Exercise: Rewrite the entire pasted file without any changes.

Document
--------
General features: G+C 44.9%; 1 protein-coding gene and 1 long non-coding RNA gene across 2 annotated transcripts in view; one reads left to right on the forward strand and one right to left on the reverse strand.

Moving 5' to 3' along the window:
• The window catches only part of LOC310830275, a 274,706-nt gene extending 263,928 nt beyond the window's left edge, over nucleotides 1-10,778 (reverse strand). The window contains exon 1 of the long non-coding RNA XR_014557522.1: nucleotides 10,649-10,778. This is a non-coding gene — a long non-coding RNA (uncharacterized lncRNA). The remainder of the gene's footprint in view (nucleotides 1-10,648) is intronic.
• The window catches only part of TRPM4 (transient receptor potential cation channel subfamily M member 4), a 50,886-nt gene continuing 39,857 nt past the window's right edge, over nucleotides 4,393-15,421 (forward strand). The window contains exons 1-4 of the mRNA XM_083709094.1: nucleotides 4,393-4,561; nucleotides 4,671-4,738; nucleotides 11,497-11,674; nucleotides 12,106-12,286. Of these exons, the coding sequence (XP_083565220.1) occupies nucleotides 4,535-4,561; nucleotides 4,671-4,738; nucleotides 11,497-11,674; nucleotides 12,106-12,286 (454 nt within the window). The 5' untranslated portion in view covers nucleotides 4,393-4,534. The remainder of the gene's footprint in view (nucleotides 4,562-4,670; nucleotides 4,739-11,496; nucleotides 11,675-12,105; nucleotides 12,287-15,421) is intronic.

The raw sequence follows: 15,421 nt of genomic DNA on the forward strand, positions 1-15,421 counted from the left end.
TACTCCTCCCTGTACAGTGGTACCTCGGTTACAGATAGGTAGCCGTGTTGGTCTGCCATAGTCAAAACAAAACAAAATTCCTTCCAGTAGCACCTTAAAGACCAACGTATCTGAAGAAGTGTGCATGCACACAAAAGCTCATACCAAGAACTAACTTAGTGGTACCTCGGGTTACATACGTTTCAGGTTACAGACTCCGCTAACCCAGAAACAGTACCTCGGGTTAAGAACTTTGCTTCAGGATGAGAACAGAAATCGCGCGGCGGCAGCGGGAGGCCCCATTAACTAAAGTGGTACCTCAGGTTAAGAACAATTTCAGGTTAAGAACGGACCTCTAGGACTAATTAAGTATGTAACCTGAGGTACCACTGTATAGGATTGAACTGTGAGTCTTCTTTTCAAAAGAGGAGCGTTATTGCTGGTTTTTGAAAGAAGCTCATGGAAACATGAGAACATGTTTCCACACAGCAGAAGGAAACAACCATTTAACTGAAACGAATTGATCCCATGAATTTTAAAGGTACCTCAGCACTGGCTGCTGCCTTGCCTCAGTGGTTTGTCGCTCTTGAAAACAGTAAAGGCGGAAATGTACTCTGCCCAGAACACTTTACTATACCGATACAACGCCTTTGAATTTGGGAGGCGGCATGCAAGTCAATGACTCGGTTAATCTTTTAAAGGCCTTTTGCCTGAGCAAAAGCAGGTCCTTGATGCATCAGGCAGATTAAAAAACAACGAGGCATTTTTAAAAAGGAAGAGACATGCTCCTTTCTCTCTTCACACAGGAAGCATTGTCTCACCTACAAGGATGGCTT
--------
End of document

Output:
General features: G+C 44.9%; 1 protein-coding gene and 1 long non-coding RNA gene across 2 annotated transcripts in view; one reads left to right on the forward strand and one right to left on the reverse strand.

Moving 5' to 3' along the window:
• The window catches only part of LOC310830275, a 274,706-nt gene extending 263,928 nt beyond the window's left edge, over nucleotides 1-10,778 (reverse strand). The window contains exon 1 of the long non-coding RNA XR_014557522.1: nucleotides 10,649-10,778. This is a non-coding gene — a long non-coding RNA (uncharacterized lncRNA). The remainder of the gene's footprint in view (nucleotides 1-10,648) is intronic.
• The window catches only part of TRPM4 (transient receptor potential cation channel subfamily M member 4), a 50,886-nt gene continuing 39,857 nt past the window's right edge, over nucleotides 4,393-15,421 (forward strand). The window contains exons 1-4 of the mRNA XM_083709094.1: nucleotides 4,393-4,561; nucleotides 4,671-4,738; nucleotides 11,497-11,674; nucleotides 12,106-12,286. Of these exons, the coding sequence (XP_083565220.1) occupies nucleotides 4,535-4,561; nucleotides 4,671-4,738; nucleotides 11,497-11,674; nucleotides 12,106-12,286 (454 nt within the window). The 5' untranslated portion in view covers nucleotides 4,393-4,534. The remainder of the gene's footprint in view (nucleotides 4,562-4,670; nucleotides 4,739-11,496; nucleotides 11,675-12,105; nucleotides 12,287-15,421) is intronic.

The raw sequence follows: 15,421 nt of genomic DNA on the forward strand, positions 1-15,421 counted from the left end.
TACTCCTCCCTGTACAGTGGTACCTCGGTTACAGATAGGTAGCCGTGTTGGTCTGCCATAGTCAAAACAAAACAAAATTCCTTCCAGTAGCACCTTAAAGACCAACGTATCTGAAGAAGTGTGCATGCACACAAAAGCTCATACCAAGAACTAACTTAGTGGTACCTCGGGTTACATACGTTTCAGGTTACAGACTCCGCTAACCCAGAAACAGTACCTCGGGTTAAGAACTTTGCTTCAGGATGAGAACAGAAATCGCGCGGCGGCAGCGGGAGGCCCCATTAACTAAAGTGGTACCTCAGGTTAAGAACAATTTCAGGTTAAGAACGGACCTCTAGGACTAATTAAGTATGTAACCTGAGGTACCACTGTATAGGATTGAACTGTGAGTCTTCTTTTCAAAAGAGGAGCGTTATTGCTGGTTTTTGAAAGAAGCTCATGGAAACATGAGAACATGTTTCCACACAGCAGAAGGAAACAACCATTTAACTGAAACGAATTGATCCCATGAATTTTAAAGGTACCTCAGCACTGGCTGCTGCCTTGCCTCAGTGGTTTGTCGCTCTTGAAAACAGTAAAGGCGGAAATGTACTCTGCCCAGAACACTTTACTATACCGATACAACGCCTTTGAATTTGGGAGGCGGCATGCAAGTCAATGACTCGGTTAATCTTTTAAAGGCCTTTTGCCTGAGCAAAAGCAGGTCCTTGATGCATCAGGCAGATTAAAAAACAACGAGGCATTTTTAAAAAGGAAGAGACATGCTCCTTTCTCTCTTCACACAGGAAGCATTGTCTCACCTACAAGGATGGCTT